Curvature affects motion by making the lines that are as straight as possible end up converging, just line how if you and your friends fly at constant altitude from the north pole, then no matter what directions you go (even if you and your friend head out in very different directions) then you start to converge on the south pole. This is a very good way to describe an effect that is determined by the path and not by the mass of the object taking the path. This is sometimes described as "spacetime tells matter how to move" but really this is just that the straightest possible lines converge when spacetime is curved the right way.
How does this relate to those worldlines near a planet? They try to move in the straightest possible lines, and to first approximation everything is exactly as in SR, so you are right there, but that isn't gravity or curvature, that's just that curved things don't look curved when you zoom in. So if you were Newton you'd say that things get pulled to the center of the planet so things of a certain size would start to move closer to each other as they each fell towards the same center of the planet. That's what curvature does, and it does it in a way where the path doesn't depend on whether a light or a heavy particle does it.
But I'll say this, that isn't gravity. That's just curvature. And while the commonest effects of gravity are actually the effects of curvature, they are different things. Let's look first at curvature some more to see what causes it and then we can compare that to gravity very carefully. Something that is usually not mentioned enough is that while mass, energy, momentum, stress, and pressure are sources of curvature, they are not the only things that create curvature, curvature itself can create further and additional curvature. A gravitational wave can propagate or even spread in a vacuum of empty space devoid of all mass, energy, momentum, stress, and pressure.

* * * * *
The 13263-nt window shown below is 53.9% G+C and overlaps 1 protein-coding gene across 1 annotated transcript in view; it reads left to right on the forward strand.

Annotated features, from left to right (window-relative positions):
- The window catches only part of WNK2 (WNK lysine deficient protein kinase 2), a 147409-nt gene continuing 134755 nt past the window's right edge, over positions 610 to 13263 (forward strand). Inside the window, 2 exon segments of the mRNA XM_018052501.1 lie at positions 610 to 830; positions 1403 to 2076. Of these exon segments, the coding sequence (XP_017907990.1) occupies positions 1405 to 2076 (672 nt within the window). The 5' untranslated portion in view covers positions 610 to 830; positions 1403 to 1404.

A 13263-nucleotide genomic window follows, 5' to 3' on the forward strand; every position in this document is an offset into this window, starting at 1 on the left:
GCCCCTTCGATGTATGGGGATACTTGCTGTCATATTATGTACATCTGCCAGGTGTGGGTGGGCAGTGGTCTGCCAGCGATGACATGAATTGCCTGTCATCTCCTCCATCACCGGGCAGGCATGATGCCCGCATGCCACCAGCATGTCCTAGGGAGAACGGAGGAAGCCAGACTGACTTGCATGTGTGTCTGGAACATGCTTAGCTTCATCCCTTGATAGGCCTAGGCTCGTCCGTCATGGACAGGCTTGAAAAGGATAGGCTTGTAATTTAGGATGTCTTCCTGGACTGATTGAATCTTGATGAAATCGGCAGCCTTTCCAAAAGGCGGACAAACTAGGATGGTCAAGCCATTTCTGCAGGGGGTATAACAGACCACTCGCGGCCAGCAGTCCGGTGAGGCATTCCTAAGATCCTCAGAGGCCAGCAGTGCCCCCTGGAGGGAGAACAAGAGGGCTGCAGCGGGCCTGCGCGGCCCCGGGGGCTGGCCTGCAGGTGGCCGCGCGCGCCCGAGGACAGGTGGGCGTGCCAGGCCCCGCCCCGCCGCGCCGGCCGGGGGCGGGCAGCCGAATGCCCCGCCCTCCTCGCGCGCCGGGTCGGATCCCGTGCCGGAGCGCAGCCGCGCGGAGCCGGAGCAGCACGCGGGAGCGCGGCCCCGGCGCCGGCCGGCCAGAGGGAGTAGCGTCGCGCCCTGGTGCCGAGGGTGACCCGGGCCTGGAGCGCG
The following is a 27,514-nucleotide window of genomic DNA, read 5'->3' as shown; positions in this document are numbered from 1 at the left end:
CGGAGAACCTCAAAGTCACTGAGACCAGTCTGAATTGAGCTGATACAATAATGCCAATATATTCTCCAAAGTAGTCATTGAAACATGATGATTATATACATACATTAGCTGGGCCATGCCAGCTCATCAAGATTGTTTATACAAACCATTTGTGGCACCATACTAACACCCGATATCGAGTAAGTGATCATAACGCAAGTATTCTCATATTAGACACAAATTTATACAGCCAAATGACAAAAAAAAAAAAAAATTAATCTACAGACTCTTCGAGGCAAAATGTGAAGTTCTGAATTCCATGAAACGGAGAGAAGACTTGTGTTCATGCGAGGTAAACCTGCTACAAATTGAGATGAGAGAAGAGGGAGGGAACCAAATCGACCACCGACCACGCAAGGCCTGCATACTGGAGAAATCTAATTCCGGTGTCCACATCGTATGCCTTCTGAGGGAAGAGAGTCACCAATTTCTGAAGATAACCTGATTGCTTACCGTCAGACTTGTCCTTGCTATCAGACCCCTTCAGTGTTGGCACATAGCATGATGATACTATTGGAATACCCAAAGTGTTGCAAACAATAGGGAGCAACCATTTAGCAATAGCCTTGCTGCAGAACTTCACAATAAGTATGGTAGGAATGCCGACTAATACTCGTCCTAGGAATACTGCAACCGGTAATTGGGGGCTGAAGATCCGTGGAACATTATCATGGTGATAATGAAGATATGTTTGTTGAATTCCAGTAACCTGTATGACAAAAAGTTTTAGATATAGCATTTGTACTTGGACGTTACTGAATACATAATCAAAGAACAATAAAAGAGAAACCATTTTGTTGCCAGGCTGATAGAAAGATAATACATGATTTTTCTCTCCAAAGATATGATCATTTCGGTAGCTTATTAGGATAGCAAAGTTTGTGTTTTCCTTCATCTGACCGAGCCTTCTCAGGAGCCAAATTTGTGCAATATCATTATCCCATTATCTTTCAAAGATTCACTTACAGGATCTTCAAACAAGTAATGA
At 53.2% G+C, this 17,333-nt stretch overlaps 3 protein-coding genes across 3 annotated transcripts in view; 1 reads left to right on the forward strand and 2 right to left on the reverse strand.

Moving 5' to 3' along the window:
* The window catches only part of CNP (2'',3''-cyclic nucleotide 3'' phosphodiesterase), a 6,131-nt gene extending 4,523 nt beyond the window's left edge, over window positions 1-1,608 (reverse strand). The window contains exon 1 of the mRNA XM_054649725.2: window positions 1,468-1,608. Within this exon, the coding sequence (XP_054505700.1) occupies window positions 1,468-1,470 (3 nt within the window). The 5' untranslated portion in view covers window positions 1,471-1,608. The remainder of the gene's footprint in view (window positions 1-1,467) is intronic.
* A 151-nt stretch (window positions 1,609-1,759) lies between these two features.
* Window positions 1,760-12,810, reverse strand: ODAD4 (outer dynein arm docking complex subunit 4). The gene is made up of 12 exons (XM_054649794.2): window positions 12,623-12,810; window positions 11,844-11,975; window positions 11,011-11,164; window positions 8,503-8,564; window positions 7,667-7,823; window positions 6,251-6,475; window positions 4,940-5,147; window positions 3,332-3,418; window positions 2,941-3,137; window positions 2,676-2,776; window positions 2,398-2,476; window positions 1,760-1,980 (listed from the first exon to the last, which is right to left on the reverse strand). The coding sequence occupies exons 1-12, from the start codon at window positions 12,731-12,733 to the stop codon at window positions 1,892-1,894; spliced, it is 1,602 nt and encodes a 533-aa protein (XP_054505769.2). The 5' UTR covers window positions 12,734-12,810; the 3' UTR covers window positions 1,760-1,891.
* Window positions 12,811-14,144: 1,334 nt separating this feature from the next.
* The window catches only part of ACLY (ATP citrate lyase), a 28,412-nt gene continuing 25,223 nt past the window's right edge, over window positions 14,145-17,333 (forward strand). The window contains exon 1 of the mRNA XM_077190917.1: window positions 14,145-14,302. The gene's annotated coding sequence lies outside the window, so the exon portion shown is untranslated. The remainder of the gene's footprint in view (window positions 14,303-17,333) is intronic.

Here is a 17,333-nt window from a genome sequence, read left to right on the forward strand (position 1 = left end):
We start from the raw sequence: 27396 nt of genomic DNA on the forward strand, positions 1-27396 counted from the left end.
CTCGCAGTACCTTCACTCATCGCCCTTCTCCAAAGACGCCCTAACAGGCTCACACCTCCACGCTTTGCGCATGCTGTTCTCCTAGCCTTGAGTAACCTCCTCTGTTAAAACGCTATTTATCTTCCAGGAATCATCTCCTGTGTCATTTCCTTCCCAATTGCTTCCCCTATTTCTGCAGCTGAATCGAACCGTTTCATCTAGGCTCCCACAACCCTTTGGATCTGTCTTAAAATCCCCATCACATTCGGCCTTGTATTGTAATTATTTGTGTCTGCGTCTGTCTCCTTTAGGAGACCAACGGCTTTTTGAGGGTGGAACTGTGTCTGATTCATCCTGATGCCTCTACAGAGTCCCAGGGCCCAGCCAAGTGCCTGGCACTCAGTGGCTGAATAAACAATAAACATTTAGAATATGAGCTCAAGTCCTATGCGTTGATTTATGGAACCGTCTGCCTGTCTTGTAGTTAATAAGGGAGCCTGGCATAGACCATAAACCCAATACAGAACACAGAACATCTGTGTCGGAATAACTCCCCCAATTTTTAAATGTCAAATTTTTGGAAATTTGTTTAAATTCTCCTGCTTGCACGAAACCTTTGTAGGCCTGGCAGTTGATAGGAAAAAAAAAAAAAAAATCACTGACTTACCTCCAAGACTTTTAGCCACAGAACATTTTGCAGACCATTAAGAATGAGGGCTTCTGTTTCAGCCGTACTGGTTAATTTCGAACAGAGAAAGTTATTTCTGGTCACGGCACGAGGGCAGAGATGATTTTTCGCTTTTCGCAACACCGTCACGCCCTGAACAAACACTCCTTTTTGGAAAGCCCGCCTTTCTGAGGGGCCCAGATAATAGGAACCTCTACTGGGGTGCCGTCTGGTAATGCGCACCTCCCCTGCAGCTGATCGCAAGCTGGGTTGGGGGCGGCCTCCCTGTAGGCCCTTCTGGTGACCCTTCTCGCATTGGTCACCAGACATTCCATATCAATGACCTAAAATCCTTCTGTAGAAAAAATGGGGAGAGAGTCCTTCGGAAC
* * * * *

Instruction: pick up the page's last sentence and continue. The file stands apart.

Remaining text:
The region outside a symmetric nonrotating static star is curved, even the parts far from any mass or energy or momentum or stress or pressure. The space remains curved because the existing curvature is exactly shaped so as to persist (or otherwise cause future curvature exactly like itself).
So curvature allows and sometimes requires more and/or future curvature, just as a travelling electromagnetic wave allows and/or even requires there be more electromagnetic waves elsewhere and/or later. The vacuum allows curvature far from gravitational sources just as it allows electromagnetic waves far from electromagnetic sources. What electromagnetic sources allow is for electromagnetic fields to behave differently (namely to gain or lose energy as well as move in different ways and gain and lose momentum and stress). Similarly what gravitational sources do is allow curvature to react differently to itself than it otherwise would.